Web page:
Pet spending in America has never been higher according to the American Pet Products Association. Spokesman Bob Vetere said that spending on pets in the U.S hit $55.7 billion in 2013. The figures, a 4.5 percent increase from 2012, were announced at the Global Pet Expo in Orlando, Florida. It was positive news for an industry that has grown 4-6 percent every year since 1996 when the association began keeping figures.
Looking at the wealth of pet products available to buy for the owners of America’s 83.3 million dogs and 96.6 million cats, the figures are anything but surprising. Things have certainly come a long way from the days when scratching posts, coats and squeaky toys were seen as groundbreaking pet products. Slopmats, cooling beds, and tennis ball holders were some of the products premiered at last year’s expo. Slopmats help keep your floors clean from messy eating pets. Cooling beds keep pets cool when they are getting some rest. And tennis ball holders keep a pet’s tennis balls nice and clean, out of the way of dog’s teeth.
Other products that premiered were stick toys that were safer than real sticks, maze feeding bowls that kept dogs from eating their food too fast and getting sick, and snuggle beds which dogs can get lost and snuggly in. With snuggly beds for example costing from $55-$75, and with so many other products available for pet owners to splash out on, it comes as no surprise that 2013 saw pet spending in the U.S reach an all-time high.
In a year in which pet spending has never been higher, it is food which pet-owning Americans are spending the most on. A total of $21.6 billion was spent on food, much of it on healthier, more expensive snacks. Vetere pointed out that baby-boomers are now looking to pets for the affection they received from their children. So, it seems that as the baby-boomers whose children have left home are living longer, they want their pet’s life-spans to increase, too. And, more and more scientific research suggests that having pets is good for human’s health, longevity and happiness levels, adding further incentive for baby-boomers, and pet owners in general, to buy their pets more happiness inducing, health-increasing products. Food has, though, always topped the spending category when it comes to pets, Vetere explained, going on to point out that just as human’s diet trends develop, so do their pets.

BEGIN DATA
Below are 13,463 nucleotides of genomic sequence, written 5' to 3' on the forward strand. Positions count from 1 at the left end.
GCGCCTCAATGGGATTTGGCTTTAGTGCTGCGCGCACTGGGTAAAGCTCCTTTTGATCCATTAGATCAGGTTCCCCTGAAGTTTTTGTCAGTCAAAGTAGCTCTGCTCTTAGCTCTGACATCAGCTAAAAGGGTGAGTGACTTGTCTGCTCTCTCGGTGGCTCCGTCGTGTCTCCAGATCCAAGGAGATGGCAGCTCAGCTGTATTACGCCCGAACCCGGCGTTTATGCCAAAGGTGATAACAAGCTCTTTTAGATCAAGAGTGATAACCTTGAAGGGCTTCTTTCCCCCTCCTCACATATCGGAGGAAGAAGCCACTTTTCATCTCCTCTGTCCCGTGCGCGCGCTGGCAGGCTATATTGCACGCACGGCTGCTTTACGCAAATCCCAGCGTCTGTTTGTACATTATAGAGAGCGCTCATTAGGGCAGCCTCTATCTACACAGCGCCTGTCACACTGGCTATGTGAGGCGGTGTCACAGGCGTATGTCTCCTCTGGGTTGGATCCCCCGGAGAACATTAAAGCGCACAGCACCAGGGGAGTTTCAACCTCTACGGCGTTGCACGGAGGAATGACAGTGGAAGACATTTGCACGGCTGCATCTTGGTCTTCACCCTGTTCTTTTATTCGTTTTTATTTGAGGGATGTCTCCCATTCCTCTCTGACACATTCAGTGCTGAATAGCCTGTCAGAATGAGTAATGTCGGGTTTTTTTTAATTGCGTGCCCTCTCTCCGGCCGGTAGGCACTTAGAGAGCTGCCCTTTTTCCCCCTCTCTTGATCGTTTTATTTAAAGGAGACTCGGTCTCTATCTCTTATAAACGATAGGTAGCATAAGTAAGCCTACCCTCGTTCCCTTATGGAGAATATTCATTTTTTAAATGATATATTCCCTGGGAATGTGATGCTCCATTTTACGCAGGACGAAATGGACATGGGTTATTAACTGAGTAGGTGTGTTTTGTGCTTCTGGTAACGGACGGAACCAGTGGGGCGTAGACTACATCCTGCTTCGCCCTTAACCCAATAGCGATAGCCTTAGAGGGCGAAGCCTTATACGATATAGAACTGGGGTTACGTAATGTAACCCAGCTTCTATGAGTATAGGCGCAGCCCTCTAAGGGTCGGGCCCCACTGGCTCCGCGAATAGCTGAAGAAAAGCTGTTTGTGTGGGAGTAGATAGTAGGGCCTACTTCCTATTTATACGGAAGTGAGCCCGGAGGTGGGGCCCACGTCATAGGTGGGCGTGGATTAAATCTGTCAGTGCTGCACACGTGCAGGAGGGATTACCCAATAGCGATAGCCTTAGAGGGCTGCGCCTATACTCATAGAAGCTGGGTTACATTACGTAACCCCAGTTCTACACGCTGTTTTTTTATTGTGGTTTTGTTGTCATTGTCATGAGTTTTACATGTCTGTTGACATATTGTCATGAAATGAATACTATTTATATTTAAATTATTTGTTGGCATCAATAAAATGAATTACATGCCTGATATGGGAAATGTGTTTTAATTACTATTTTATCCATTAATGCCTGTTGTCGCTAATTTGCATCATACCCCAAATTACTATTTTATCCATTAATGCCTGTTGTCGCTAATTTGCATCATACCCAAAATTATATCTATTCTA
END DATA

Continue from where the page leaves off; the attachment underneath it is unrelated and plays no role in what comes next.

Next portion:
Behind food, pet owners spent $14.4 billion on veterinary care, $2.2 billion on live animal purchases, and $13.1 billion on over the counter medications and supplies. Another $4.4 billion was spent on other services including grooming, training, dog-sitting and boarding. Other services saw an increase of 6.1 percent while live animal purchases fell, except on cats and dogs. Vetere said he expected live animal purchases to fall by a further 2 percent next year.
Pet spending has never been higher in the US, and Vetere said it will grow even more. Close to $60 billion, in fact. The Global Pets Expo will certainly give pet owners a chance to see what products they can buy for their beloved pets and keep the pet industry as healthy as the food they give their pets, and themselves, to eat.
Commentary by Christian Deverille